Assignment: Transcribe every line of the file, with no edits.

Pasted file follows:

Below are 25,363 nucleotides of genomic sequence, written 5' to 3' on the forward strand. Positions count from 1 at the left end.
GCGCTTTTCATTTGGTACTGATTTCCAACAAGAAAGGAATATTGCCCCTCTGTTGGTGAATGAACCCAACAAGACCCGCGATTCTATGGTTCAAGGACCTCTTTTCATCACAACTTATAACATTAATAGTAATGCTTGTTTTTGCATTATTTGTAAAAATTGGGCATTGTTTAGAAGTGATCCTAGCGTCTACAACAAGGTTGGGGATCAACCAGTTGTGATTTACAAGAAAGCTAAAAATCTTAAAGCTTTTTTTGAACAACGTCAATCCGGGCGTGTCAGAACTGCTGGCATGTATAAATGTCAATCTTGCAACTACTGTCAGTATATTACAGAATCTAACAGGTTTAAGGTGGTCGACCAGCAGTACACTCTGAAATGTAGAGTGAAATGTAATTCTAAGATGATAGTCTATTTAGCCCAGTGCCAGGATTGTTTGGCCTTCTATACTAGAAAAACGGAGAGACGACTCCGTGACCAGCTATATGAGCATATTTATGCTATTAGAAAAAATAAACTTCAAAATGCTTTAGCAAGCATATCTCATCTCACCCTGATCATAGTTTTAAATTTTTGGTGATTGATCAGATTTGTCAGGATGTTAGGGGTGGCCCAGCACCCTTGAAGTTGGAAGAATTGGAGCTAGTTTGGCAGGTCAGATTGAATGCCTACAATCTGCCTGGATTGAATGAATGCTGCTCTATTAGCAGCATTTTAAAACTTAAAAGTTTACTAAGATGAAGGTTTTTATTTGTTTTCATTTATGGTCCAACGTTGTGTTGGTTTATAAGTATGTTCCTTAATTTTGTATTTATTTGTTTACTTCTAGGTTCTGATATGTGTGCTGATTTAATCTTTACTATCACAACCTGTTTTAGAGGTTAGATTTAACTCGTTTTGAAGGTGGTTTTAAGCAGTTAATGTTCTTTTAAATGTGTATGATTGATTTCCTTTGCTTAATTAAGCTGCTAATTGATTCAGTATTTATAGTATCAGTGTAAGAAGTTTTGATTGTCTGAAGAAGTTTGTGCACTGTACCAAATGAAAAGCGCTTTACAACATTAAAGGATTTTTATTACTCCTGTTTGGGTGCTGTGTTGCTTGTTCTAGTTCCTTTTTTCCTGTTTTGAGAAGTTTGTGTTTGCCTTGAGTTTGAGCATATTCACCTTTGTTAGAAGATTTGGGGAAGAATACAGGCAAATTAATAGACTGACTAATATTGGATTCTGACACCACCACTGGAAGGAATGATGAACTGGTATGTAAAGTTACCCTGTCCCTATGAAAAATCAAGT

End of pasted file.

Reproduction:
Below are 25,363 nucleotides of genomic sequence, written 5' to 3' on the forward strand. Positions count from 1 at the left end.
GCGCTTTTCATTTGGTACTGATTTCCAACAAGAAAGGAATATTGCCCCTCTGTTGGTGAATGAACCCAACAAGACCCGCGATTCTATGGTTCAAGGACCTCTTTTCATCACAACTTATAACATTAATAGTAATGCTTGTTTTTGCATTATTTGTAAAAATTGGGCATTGTTTAGAAGTGATCCTAGCGTCTACAACAAGGTTGGGGATCAACCAGTTGTGATTTACAAGAAAGCTAAAAATCTTAAAGCTTTTTTTGAACAACGTCAATCCGGGCGTGTCAGAACTGCTGGCATGTATAAATGTCAATCTTGCAACTACTGTCAGTATATTACAGAATCTAACAGGTTTAAGGTGGTCGACCAGCAGTACACTCTGAAATGTAGAGTGAAATGTAATTCTAAGATGATAGTCTATTTAGCCCAGTGCCAGGATTGTTTGGCCTTCTATACTAGAAAAACGGAGAGACGACTCCGTGACCAGCTATATGAGCATATTTATGCTATTAGAAAAAATAAACTTCAAAATGCTTTAGCAAGCATATCTCATCTCACCCTGATCATAGTTTTAAATTTTTGGTGATTGATCAGATTTGTCAGGATGTTAGGGGTGGCCCAGCACCCTTGAAGTTGGAAGAATTGGAGCTAGTTTGGCAGGTCAGATTGAATGCCTACAATCTGCCTGGATTGAATGAATGCTGCTCTATTAGCAGCATTTTAAAACTTAAAAGTTTACTAAGATGAAGGTTTTTATTTGTTTTCATTTATGGTCCAACGTTGTGTTGGTTTATAAGTATGTTCCTTAATTTTGTATTTATTTGTTTACTTCTAGGTTCTGATATGTGTGCTGATTTAATCTTTACTATCACAACCTGTTTTAGAGGTTAGATTTAACTCGTTTTGAAGGTGGTTTTAAGCAGTTAATGTTCTTTTAAATGTGTATGATTGATTTCCTTTGCTTAATTAAGCTGCTAATTGATTCAGTATTTATAGTATCAGTGTAAGAAGTTTTGATTGTCTGAAGAAGTTTGTGCACTGTACCAAATGAAAAGCGCTTTACAACATTAAAGGATTTTTATTACTCCTGTTTGGGTGCTGTGTTGCTTGTTCTAGTTCCTTTTTTCCTGTTTTGAGAAGTTTGTGTTTGCCTTGAGTTTGAGCATATTCACCTTTGTTAGAAGATTTGGGGAAGAATACAGGCAAATTAATAGACTGACTAATATTGGATTCTGACACCACCACTGGAAGGAATGATGAACTGGTATGTAAAGTTACCCTGTCCCTATGAAAAATCAAGT